Tunnel boring machines

Year:1818

Duration:200 years and counting

Cost:Unknown

Country: Global

What did this project achieve?

Make digging tunnels much easier by using mechanics rather than pick axe

The first tunnelling machine was designed by engineer Marc Brunel (son of Isambard) in the 19th century. It was used to help build the Thames tunnel in 1843 – the first under a river.

Brunel’s invention was basically an iron framework with spaces for workmen to stand in. Tunnellers dug out the earth in front of them with pick axes and shovels.

Engineers James Henry Greathead and William Henry Barlow developed Brunel’s design. The Barlow-Greathead shield was an iron cylinder 7ft (2m) wide. This was fitted with screw jacks – a mechanism that allowed the machine to be shifted forward as the tunnel was dug.

Later developments included the first mechanical machine in 1876 and engineer John Price’s rotary excavator in 1897.

1965 saw a major step forward in TBM technology with the invention of the Bentonite tunnelling concept. This allowed soil to be carried away from the tunnel face by pumping in bentonite (a clay mineral) to create slurry – a liquid form of earth.

Recent developments in the design of tunnelling machines have seen the use of hard rock TBMs. The machines use a cutter head to exert stress on the rock in front of it. This causes the surface to fracture with waste carried back behind the machine.

Difference the tunnelling machines have made

Tunnelling machines have had an economic, environmental and cultural effect around the world. Like bridges, tunnels connect communities - and sometimes entire nations.

In the UK, modern TBMs have helped boost the economy. London Underground’s Jubilee line tunnel has brought redevelopment all along the new line.

TBMs can help the environment. The machines that dug the Lee and Thames Tideway tunnels helped improve sewage treatment for large areas of London.

The machines can connect communities. Examples include Crossrail and the Channel Tunnel, all made possible by TBMs.

How the work was done

When the Thames tunnel was opened in 1843 it was called the 8th Wonder of the World. Within 3 months a million people – half the population of London – had come to see it.

The structure took 18 years to build. It’s unlikely it would ever have been finished without the use of the world’s first tunnelling machine.

Attempts had been made to dig a tunnel under the river since 1799. They all failed. Engineers concluded that an underground tunnel was impossible.

Engineer Marc Brunel, working with his father Isambard Kingdom Brunel, saw that traditional mining methods would not work on London’s soft clay. So he created and patented a device for ‘forming drifts and tunnels underground’.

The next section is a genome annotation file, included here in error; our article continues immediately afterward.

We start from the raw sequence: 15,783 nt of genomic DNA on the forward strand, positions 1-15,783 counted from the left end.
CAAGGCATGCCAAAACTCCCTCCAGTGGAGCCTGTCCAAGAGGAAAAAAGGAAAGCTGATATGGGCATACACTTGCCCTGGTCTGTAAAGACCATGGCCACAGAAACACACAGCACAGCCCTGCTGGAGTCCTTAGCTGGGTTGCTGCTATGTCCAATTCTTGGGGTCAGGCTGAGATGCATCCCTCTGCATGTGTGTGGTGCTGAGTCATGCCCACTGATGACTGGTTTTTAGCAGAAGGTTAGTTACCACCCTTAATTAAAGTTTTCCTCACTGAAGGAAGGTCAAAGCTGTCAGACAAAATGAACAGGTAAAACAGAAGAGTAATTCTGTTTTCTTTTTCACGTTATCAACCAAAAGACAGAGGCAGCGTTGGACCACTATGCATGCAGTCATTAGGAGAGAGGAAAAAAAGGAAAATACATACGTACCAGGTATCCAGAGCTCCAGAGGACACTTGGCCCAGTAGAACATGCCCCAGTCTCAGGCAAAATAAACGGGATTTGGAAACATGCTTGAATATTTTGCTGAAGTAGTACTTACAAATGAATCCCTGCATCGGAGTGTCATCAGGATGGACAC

The structure was known as the miner’s cage or tunnel shield. The iron framework had rows of cells, each the height of a man. A miner stood in each cell, digging at the wall in front of him.

Once each worker had dug out a few inches the shield was moved forward – usually by about 6 inches (15cm) – and work began again.

Modern tunnelling machines (TBMs) look very different to Marc Brunel’s miner’s cage but their function is similar. The TBMs dig out earth which is carried back behind it – usually on a conveyor belt. It then moves forward and continues to dig.

Today’s TBMs vary in size but they’re mostly large and cylinder-shaped. London’s Crossrail project dug out 42km of tunnel under the capital using eight 1,000 tonne TBMs. Each was 150m long with a rotating cutterhead.

One Crossrail TBM dug 72m in a single day – a massive advance on the inch-by-inch progress of Brunel’s tunnelling shield.

"​‌

Like giant underground factories on rails, they’re the equivalent of 14 London buses end-to-end and a staggering 143 buses in weight.

Crossrail

Their description of their tunnelling machines

Fascinating facts

The first mechanical excavation machine was built by Major Frederick Beaumont and Captain Thomas English. The duo used their machine for the first attempt at a Channel tunnel in 1882.

Engineers first used compressed air for digging tunnels in Antwerp and New York in 1879.

Two of the TBMs that dug tunnels for Crossrail were named Mary and Sophia – after the wives of Isambard Kingdom Brunel and Marc Brunel.

People who made it happen

  • Marc Brunel patented the first tunnelling shield in 1818.
  • James Henry Greathead and William Henry Barlow developed the first round tunnelling shield in 1868.
  • John Bartlett invented the Bentonite tunnelling method in 1965.

More about this project

Explore more civil engineering projects

I want to become a civil engineer.

See how your studies lead to a civil engineering career

The job you end up with in civil engineering is likely to link back to what you studied at school, college or university. Here you can see your options at any age.

At school

Up to 16 years

School / college

16-19 years

College / university

18 years +

Change career

Any age